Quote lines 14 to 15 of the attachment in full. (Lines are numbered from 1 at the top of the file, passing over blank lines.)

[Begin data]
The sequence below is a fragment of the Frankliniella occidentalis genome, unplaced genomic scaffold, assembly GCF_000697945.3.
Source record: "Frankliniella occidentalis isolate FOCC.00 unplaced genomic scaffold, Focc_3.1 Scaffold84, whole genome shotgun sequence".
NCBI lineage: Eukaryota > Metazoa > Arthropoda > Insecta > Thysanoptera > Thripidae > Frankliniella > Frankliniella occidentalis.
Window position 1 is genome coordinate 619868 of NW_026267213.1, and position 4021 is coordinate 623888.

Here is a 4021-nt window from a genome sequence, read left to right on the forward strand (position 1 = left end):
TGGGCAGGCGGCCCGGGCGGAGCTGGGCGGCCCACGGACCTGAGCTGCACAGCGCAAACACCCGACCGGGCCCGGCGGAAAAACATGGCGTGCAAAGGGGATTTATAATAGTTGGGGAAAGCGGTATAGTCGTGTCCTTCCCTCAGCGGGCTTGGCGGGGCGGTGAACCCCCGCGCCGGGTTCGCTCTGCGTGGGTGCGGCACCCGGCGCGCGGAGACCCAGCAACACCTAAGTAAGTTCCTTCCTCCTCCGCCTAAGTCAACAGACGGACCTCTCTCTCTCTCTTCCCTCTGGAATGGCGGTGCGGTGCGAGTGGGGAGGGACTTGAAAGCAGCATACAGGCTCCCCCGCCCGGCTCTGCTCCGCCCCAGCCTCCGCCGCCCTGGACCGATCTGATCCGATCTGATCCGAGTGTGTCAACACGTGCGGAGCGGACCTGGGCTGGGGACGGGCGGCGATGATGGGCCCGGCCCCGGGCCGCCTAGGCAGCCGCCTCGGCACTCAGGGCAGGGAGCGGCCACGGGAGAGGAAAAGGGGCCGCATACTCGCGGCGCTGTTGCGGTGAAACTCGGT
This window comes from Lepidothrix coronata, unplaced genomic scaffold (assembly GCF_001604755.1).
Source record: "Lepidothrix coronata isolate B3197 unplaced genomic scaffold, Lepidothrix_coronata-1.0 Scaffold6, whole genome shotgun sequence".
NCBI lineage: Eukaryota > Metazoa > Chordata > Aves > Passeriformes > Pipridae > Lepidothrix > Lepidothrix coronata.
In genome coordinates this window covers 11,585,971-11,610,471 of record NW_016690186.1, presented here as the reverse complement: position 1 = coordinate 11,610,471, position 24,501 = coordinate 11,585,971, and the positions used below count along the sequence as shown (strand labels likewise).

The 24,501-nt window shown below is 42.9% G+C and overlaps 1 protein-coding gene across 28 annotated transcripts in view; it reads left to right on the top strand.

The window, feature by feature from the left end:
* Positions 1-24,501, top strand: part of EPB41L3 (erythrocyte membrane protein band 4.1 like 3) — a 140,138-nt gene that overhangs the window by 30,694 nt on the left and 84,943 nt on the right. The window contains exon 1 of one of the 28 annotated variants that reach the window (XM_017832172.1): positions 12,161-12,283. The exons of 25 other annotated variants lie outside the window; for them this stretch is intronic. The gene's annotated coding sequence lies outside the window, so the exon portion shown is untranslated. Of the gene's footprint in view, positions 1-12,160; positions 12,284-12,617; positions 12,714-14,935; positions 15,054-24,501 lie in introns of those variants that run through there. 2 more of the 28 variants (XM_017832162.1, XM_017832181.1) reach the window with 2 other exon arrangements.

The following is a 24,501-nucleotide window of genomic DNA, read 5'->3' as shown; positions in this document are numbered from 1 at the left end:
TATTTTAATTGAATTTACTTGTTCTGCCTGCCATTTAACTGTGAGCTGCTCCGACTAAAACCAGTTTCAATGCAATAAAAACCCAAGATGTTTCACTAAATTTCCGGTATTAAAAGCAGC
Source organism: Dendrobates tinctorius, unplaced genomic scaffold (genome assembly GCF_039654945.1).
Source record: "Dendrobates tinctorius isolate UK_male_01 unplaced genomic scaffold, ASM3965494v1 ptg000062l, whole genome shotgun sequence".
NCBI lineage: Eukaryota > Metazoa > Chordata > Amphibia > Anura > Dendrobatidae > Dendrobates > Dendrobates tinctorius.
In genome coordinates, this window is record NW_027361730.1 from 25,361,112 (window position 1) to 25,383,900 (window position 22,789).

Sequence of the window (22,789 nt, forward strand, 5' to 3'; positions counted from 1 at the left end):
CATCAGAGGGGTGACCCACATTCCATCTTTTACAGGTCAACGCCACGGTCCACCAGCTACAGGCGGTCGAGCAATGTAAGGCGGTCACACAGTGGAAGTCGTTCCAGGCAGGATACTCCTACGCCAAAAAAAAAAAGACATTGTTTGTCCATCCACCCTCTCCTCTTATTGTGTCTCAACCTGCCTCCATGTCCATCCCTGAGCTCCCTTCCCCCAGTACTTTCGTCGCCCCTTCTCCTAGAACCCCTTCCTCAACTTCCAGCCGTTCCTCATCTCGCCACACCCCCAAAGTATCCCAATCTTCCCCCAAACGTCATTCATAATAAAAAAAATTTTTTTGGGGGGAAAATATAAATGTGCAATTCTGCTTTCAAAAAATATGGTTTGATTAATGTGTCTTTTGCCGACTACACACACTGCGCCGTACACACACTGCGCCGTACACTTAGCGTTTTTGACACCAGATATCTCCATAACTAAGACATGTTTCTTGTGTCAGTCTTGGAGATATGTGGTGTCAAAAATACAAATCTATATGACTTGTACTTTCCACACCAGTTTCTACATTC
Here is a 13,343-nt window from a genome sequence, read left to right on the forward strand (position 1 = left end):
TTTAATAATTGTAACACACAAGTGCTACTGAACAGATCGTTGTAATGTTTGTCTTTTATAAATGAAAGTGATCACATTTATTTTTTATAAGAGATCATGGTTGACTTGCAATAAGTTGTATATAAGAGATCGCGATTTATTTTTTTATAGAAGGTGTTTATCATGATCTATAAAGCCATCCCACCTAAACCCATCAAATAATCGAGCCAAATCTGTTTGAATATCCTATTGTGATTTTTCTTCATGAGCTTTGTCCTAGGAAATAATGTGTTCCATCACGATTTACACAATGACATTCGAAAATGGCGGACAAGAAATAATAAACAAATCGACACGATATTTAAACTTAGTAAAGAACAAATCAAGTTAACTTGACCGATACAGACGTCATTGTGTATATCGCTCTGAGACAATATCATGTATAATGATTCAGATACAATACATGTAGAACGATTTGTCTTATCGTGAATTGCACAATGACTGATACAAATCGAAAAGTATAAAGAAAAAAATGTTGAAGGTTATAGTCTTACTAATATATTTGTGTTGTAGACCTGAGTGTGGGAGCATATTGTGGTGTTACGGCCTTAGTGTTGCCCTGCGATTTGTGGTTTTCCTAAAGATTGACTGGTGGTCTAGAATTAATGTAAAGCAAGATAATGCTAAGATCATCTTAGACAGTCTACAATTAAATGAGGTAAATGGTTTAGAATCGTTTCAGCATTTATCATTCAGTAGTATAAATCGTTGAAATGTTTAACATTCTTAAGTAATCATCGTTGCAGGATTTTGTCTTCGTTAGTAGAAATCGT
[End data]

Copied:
The following is a 24,501-nucleotide window of genomic DNA, read 5'->3' as shown; positions in this document are numbered from 1 at the left end:
TATTTTAATTGAATTTACTTGTTCTGCCTGCCATTTAACTGTGAGCTGCTCCGACTAAAACCAGTTTCAATGCAATAAAAACCCAAGATGTTTCACTAAATTTCCGGTATTAAAAGCAGC